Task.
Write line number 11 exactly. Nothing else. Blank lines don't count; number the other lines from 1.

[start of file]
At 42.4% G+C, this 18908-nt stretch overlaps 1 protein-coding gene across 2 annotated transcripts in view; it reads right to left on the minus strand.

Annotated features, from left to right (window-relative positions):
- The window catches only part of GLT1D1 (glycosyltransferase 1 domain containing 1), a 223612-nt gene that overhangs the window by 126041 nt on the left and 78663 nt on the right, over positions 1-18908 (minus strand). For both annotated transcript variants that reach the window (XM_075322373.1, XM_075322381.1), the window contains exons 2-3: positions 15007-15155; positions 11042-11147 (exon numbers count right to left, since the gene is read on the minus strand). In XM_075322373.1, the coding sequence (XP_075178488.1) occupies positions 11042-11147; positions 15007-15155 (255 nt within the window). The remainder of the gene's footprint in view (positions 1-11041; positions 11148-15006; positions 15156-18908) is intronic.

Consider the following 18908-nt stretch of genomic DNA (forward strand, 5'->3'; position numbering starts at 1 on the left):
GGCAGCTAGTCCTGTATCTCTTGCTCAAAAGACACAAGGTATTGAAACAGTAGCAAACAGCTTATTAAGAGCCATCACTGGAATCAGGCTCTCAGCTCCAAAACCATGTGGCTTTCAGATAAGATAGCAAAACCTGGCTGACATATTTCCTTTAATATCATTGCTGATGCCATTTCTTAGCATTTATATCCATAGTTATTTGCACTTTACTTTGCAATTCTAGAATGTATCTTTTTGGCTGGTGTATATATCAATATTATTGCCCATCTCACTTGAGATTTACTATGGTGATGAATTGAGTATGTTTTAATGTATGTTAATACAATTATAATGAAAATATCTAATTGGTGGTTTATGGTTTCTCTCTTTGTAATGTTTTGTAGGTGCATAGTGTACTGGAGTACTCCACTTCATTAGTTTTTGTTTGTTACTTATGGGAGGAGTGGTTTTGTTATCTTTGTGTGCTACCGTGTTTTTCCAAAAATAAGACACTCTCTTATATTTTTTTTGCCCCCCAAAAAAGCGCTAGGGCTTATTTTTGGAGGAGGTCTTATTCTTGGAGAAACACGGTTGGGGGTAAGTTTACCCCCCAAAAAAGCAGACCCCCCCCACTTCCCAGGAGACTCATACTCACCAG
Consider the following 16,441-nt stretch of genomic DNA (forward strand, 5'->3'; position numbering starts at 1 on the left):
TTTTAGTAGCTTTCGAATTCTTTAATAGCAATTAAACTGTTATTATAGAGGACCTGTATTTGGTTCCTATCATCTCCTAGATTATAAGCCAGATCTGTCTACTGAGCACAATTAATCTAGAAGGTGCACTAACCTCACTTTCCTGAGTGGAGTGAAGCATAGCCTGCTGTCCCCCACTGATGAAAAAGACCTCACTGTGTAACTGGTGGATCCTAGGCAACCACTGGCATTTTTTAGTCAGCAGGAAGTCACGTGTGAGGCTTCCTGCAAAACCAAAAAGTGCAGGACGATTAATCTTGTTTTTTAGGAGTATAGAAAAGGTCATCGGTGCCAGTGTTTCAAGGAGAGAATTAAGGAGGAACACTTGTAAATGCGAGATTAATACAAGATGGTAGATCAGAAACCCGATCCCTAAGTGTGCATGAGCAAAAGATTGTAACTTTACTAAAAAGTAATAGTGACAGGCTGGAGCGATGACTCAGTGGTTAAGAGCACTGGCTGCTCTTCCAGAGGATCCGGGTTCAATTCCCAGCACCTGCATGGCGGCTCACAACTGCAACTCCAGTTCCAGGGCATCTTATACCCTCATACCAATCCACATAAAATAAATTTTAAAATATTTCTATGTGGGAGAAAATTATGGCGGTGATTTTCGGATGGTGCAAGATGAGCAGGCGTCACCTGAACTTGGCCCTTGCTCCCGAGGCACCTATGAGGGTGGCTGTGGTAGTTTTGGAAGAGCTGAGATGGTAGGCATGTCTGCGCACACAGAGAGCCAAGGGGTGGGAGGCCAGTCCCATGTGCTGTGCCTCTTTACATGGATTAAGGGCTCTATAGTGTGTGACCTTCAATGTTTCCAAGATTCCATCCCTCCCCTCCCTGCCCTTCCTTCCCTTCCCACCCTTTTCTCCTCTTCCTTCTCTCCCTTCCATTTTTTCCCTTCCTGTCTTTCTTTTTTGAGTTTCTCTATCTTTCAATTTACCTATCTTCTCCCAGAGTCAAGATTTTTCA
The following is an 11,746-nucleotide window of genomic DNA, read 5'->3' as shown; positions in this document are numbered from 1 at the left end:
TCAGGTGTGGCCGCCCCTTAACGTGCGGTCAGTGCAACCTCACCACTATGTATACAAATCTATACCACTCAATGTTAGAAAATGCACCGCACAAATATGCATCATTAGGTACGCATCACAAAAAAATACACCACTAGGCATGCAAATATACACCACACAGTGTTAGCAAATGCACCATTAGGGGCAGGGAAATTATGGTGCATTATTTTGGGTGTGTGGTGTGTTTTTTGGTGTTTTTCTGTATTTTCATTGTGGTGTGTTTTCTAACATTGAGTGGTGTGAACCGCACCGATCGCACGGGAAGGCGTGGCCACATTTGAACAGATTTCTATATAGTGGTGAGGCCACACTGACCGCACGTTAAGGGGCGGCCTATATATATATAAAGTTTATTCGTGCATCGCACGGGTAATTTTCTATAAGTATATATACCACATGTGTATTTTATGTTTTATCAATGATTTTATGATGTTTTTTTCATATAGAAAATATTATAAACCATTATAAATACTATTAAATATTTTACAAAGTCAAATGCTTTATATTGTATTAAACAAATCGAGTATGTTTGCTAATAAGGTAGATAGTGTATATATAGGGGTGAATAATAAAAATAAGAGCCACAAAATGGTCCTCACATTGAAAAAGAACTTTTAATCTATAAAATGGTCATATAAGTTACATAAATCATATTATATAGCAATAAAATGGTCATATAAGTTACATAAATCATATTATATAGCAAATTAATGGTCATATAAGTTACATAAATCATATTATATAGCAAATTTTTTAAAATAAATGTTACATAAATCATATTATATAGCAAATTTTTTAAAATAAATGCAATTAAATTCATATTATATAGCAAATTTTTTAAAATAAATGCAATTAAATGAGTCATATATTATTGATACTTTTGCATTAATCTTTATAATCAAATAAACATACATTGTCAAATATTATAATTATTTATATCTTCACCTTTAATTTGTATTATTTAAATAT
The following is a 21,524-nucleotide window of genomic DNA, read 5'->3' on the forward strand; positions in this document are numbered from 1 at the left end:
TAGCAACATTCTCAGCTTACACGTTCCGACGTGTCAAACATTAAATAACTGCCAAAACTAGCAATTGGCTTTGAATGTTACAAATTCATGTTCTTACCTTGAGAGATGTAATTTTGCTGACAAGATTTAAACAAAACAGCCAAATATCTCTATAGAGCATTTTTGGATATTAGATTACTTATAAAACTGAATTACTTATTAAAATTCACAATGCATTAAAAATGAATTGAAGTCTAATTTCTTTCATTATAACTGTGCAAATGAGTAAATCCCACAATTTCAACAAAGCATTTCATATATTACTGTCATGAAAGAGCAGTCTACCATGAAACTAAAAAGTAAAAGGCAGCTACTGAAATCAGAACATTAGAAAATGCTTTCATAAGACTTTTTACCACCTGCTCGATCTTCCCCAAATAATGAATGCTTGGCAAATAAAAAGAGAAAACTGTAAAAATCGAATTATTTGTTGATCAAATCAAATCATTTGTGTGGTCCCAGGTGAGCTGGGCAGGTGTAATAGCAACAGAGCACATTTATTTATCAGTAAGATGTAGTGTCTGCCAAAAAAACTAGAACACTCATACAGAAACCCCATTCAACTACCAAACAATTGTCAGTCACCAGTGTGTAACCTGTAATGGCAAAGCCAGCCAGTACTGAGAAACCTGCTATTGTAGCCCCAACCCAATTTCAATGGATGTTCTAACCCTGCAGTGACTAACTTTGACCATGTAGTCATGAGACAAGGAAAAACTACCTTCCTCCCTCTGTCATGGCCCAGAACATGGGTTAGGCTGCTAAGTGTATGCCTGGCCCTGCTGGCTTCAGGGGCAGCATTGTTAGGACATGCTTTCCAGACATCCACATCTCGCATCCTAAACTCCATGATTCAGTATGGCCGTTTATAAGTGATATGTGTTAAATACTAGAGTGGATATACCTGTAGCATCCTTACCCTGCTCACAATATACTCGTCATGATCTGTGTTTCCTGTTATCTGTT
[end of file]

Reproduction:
TAGCAACATTCTCAGCTTACACGTTCCGACGTGTCAAACATTAAATAACTGCCAAAACTAGCAATTGGCTTTGAATGTTACAAATTCATGTTCTTACCTTGAGAGATGTAATTTTGCTGACAAGATTTAAACAAAACAGCCAAATATCTCTATAGAGCATTTTTGGATATTAGATTACTTATAAAACTGAATTACTTATTAAAATTCACAATGCATTAAAAATGAATTGAAGTCTAATTTCTTTCATTATAACTGTGCAAATGAGTAAATCCCACAATTTCAACAAAGCATTTCATATATTACTGTCATGAAAGAGCAGTCTACCATGAAACTAAAAAGTAAAAGGCAGCTACTGAAATCAGAACATTAGAAAATGCTTTCATAAGACTTTTTACCACCTGCTCGATCTTCCCCAAATAATGAATGCTTGGCAAATAAAAAGAGAAAACTGTAAAAATCGAATTATTTGTTGATCAAATCAAATCATTTGTGTGGTCCCAGGTGAGCTGGGCAGGTGTAATAGCAACAGAGCACATTTATTTATCAGTAAGATGTAGTGTCTGCCAAAAAAACTAGAACACTCATACAGAAACCCCATTCAACTACCAAACAATTGTCAGTCACCAGTGTGTAACCTGTAATGGCAAAGCCAGCCAGTACTGAGAAACCTGCTATTGTAGCCCCAACCCAATTTCAATGGATGTTCTAACCCTGCAGTGACTAACTTTGACCATGTAGTCATGAGACAAGGAAAAACTACCTTCCTCCCTCTGTCATGGCCCAGAACATGGGTTAGGCTGCTAAGTGTATGCCTGGCCCTGCTGGCTTCAGGGGCAGCATTGTTAGGACATGCTTTCCAGACATCCACATCTCGCATCCTAAACTCCATGATTCAGTATGGCCGTTTATAAGTGATATGTGTTAAATACTAGAGTGGATATACCTGTAGCATCCTTACCCTGCTCACAATATACTCGTCATGATCTGTGTTTCCTGTTATCTGTT